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http://dx.doi.org/10.1080/03007995.2021.1890556DOI Listing
March 2021

Economic assessments of the burden of congenital cytomegalovirus infection and the cost-effectiveness of prevention strategies.

Semin Perinatol 2021 Jan 23:151393. Epub 2021 Jan 23.

National Center for Immunization and Respiratory Diseases, Centers for Disease Control and Prevention, Atlanta, Georgia, USA.

Objective: This is a critical review of published economic analyses on congenital cytomegalovirus infection and strategies for its detection and prevention.

Findings: The review identified four cost-of-illness studies and nine cost-effectiveness analyses: three of vaccination of young women, two of prenatal screening, and four of newborn screening. All reported either large economic costs or favorable cost-effectiveness of interventions. However, sensitivity analyses did not address some of the most critical assumptions.

Conclusions: Reviewed economic analyses overattributed certain adverse long-term outcomes to congenital cytomegalovirus infection, while other long-term costs were not included. Overall, limited conceptual frameworks, unrepresentative data sources, and unsupported or inadequately documented assumptions regarding outcomes and costs hinder the ability of policymakers to draw conclusions. A major challenge is the limited information on long-term outcomes and costs for representative cohorts of individuals with congenital cytomegalovirus, which further research could helpfully address.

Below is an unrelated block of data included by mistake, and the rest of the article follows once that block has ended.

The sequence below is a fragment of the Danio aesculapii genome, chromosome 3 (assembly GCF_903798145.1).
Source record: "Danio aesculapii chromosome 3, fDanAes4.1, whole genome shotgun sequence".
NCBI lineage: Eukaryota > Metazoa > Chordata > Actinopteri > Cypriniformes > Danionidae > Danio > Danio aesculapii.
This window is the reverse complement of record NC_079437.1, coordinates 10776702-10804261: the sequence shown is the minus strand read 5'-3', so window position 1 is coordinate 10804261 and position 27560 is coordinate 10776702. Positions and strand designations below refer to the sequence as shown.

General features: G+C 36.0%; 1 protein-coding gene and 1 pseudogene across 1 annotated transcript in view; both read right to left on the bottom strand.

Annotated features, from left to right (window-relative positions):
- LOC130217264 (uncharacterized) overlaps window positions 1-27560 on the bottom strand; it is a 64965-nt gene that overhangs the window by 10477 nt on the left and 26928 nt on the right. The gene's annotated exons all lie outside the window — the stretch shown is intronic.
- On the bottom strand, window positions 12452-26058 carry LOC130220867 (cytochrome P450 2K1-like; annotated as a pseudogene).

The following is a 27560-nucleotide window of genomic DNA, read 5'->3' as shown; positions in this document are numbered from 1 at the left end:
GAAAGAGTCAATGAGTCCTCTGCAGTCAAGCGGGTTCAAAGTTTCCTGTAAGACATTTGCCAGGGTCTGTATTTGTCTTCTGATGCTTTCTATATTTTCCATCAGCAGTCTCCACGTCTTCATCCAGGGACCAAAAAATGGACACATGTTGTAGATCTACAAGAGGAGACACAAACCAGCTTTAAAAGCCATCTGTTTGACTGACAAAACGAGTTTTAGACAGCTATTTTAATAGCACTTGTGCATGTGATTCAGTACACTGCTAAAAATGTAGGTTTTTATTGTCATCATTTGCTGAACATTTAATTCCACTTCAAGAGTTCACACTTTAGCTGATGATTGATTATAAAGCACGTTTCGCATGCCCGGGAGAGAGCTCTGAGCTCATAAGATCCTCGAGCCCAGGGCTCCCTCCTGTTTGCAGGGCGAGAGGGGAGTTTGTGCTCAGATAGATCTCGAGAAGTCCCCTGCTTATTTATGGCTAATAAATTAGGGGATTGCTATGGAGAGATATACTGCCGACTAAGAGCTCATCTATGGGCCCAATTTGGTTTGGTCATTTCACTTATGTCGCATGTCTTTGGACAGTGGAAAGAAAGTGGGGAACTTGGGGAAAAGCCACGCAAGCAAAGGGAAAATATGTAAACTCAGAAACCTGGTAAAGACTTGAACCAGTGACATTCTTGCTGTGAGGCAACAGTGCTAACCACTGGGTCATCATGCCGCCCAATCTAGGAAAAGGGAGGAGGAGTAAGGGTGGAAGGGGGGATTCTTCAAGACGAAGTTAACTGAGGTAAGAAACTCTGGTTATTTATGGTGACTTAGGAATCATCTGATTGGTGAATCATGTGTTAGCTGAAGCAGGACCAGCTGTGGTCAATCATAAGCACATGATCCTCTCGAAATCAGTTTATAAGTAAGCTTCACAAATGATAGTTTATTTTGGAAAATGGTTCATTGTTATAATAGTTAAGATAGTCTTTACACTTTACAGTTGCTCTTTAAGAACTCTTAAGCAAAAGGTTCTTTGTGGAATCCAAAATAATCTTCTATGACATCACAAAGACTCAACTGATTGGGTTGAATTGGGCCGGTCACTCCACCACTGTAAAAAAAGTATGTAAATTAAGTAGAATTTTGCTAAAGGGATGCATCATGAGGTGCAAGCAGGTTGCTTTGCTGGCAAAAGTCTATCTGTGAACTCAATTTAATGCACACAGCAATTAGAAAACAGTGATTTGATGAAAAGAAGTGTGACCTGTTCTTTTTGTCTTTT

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http://dx.doi.org/10.1016/j.semperi.2021.151393DOI Listing
January 2021

Preterm birth lifetime costs in the United States in 2016: An update.

Semin Perinatol 2021 Jan 24:151390. Epub 2021 Jan 24.

Centers for Disease Control and Prevention, National Center on Birth Defects and Developmental Disabilities, Atlanta, GA, USA.

The societal cost of preterm birth indicates potential economic gains from interventions that reduce the incidence of preterm birth. Changes in the epidemiology of preterm birth and healthcare costs require periodic updates to cost estimates. Previously reported incremental cost estimates for the United States in 2004 were updated. The discounted present value of the excess cost associated with prematurity for the 2016 US birth cohort was estimated to be $25.2 billion: $17.1 billion for medical care of persons born preterm, $2.0 billion for delivery care, $1.3 billion for early intervention and special education, and $4.8 billion in lost productivity due to associated disabilities in adults. The nominal and inflation-adjusted incremental costs per preterm birth increased by 26% and 4%, respectively, during 2004-2016. The aggregate cost decreased by 4%, associated with declines in overall births and the preterm birth rate and changes in the distribution by gestational age.
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http://dx.doi.org/10.1016/j.semperi.2021.151390DOI Listing
January 2021

Medical expenditures for hypertensive disorders during pregnancy that resulted in a live birth among privately insured women.

Pregnancy Hypertens 2021 Mar 15;23:155-162. Epub 2020 Dec 15.

Division of Reproductive Health, National Center for Chronic Disease Prevention and Health Promotion (NCCDPHP), Centers for Disease Control and Prevention (CDC), Atlanta, GA, United States.